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Published March 04, 2021
Students in the University of Wyoming’s new outdoor recreation and tourism management degree program are completing projects in southeast Wyoming as part of an innovative, applied experience called the professional semester.
The professional semester is a suite of classes, taught by the program’s faculty, for students in their last year of the program. This is the second annual professional semester offered through the outdoor recreation and tourism management program, which is an undergraduate degree offered through UW’s Haub School of Environment and Natural Resources.
Professional semester projects are community-driven and address specific needs or issues. This year, six different agencies or organizations were selected from sites closer to Laramie to minimize travel for students due to COVID-19. The agencies and organizations include the Wyoming Office of Outdoor Recreation, Visit Cheyenne, Visit Laramie, the Laramie Parks and Recreation Department, Snowy Range Ski Area and the Medicine Bow-Routt National Forest’s Laramie Ranger District. The projects have mentors from the agencies or organizations who work closely with the student teams to help them develop reports and present their findings.
“The professional semester projects are a great way for our students to apply their years of education, in their final year at UW, to specific needs or issues in the community,” says Dan McCoy, the outdoor recreation and tourism management degree and professional semester coordinator. “We are excited to have such great projects and mentors this year.”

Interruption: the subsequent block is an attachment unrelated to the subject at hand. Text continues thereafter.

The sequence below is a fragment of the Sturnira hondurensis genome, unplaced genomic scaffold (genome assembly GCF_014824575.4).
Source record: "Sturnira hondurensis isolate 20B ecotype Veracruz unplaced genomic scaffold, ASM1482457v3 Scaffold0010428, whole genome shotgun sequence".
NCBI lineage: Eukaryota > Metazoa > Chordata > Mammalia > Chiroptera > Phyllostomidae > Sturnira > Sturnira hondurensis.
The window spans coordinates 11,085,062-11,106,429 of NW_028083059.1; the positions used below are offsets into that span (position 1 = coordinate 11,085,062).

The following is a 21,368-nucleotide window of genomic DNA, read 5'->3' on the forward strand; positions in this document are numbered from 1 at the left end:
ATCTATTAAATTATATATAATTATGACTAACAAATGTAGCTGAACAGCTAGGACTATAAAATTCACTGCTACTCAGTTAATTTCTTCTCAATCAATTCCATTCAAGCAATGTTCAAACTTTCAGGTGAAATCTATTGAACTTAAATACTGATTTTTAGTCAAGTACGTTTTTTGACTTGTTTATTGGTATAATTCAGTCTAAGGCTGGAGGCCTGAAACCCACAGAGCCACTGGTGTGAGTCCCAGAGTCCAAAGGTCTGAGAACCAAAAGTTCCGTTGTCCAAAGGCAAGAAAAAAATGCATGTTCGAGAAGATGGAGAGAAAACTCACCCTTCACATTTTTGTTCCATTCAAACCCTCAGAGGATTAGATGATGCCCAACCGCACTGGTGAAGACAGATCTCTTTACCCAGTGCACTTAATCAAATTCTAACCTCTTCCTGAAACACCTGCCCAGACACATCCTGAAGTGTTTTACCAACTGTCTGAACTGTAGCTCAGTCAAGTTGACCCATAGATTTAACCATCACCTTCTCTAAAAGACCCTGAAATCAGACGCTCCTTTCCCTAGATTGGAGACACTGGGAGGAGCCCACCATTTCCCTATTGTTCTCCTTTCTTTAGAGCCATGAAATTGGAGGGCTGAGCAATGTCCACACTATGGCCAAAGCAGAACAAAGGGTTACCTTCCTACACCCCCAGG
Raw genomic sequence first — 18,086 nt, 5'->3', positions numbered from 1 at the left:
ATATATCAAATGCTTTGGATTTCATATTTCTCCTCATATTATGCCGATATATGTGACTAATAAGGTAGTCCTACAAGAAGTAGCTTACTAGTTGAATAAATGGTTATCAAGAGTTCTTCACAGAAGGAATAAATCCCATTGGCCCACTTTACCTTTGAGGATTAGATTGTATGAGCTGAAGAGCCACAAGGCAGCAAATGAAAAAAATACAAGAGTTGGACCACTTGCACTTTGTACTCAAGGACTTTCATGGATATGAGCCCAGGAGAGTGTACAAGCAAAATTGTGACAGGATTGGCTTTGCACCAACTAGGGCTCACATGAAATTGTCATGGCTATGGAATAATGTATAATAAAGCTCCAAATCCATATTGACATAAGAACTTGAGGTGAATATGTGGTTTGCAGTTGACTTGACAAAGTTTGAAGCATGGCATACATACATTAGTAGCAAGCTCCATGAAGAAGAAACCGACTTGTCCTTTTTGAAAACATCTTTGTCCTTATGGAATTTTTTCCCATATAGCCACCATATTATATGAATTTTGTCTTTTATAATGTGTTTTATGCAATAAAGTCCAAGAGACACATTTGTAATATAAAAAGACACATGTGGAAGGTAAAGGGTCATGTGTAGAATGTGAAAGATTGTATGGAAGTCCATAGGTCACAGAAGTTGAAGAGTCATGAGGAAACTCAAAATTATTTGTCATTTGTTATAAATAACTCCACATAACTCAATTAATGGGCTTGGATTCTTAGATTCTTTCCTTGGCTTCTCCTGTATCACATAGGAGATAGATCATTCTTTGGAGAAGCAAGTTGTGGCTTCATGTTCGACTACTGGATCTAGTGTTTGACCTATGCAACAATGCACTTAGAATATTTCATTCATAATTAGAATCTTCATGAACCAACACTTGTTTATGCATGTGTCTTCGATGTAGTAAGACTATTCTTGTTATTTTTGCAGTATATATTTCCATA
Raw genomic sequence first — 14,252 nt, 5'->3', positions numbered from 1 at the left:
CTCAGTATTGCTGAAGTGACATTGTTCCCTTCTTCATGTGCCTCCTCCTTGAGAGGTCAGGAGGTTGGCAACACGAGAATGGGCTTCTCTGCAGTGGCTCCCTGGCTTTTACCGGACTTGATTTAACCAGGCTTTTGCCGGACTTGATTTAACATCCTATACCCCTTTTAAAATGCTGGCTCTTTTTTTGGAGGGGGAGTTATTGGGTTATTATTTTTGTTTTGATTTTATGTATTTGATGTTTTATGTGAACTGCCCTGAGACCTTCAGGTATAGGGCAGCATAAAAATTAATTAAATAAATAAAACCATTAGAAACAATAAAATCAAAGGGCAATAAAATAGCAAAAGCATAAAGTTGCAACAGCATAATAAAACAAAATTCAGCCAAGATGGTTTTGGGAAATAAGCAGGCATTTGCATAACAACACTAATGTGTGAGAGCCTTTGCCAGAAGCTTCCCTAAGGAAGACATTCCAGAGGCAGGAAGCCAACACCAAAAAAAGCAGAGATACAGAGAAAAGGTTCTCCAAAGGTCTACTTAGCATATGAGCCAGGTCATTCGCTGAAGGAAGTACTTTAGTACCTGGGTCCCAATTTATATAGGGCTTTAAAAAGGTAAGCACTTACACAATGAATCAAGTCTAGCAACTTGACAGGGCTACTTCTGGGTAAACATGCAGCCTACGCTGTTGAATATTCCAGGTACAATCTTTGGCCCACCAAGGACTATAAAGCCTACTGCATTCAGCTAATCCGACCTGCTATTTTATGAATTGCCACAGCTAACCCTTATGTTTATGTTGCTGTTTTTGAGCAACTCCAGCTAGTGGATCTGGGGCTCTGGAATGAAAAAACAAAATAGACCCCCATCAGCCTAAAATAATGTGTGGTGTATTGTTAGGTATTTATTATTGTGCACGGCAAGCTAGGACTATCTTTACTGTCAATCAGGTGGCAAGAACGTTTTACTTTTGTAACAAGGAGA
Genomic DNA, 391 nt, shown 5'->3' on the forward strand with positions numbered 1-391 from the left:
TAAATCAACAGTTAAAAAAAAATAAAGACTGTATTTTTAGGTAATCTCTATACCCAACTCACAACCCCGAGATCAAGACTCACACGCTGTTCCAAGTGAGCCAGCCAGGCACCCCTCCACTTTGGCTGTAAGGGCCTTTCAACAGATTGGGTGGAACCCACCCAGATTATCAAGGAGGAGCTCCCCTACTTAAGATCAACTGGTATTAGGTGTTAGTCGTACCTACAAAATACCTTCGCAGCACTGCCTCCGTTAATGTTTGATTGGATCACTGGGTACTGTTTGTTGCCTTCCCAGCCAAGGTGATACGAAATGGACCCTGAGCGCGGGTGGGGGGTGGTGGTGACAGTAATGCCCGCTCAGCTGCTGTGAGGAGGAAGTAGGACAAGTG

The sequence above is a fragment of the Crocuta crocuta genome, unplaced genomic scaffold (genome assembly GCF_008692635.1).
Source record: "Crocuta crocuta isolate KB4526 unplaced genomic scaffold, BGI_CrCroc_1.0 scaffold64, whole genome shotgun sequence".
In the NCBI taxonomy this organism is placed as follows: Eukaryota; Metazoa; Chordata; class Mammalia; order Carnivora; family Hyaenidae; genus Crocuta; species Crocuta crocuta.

Jaxon King, of Saratoga; Zane Buchanan, of Arvada, Colo.; and Jordan Kobliska, of Oconomowoc, Wis., are working with the Medicine Bow-Routt National Forest’s Laramie Ranger District to provide the Forest Service with feedback from the Pole Mountain Community Gateways nonmotorized plan for the Pole Mountain Unit. According to Mary Grace Bedwell, a project mentor and a public affairs specialist with the Medicine Bow-Routt National Forest, “the Pole Mountain Community Gateways Project is an important process for shaping recreation in southeast Wyoming in the coming decades. Providing an opportunity for students in their professional semester to engage with the pre-project public input process and also provide technical support to our team is an invaluable experience for both students and Forest Service staff.”
“I am so excited to work on the nonmotorized preferred alternative for the Pole Mountain Unit,” Kobliska says. “I'd love to work in public lands management in the future, and this is a great opportunity to get my foot in the door with the Forest Service.”
Maddie Reid, a senior from Loveland, Colo., and Kat Gruner, of Casper, are working with the Laramie Parks and Recreation Department on a bike park feasibility study.
“I am excited to be working on the Laramie bike park feasibility study, because this bike park will give the Laramie community more options to recreate closer to home,” Reid says. “I've always had a passion for getting others outdoors, and I'm grateful for this opportunity to help provide a more accessible recreation location for the people of Laramie.”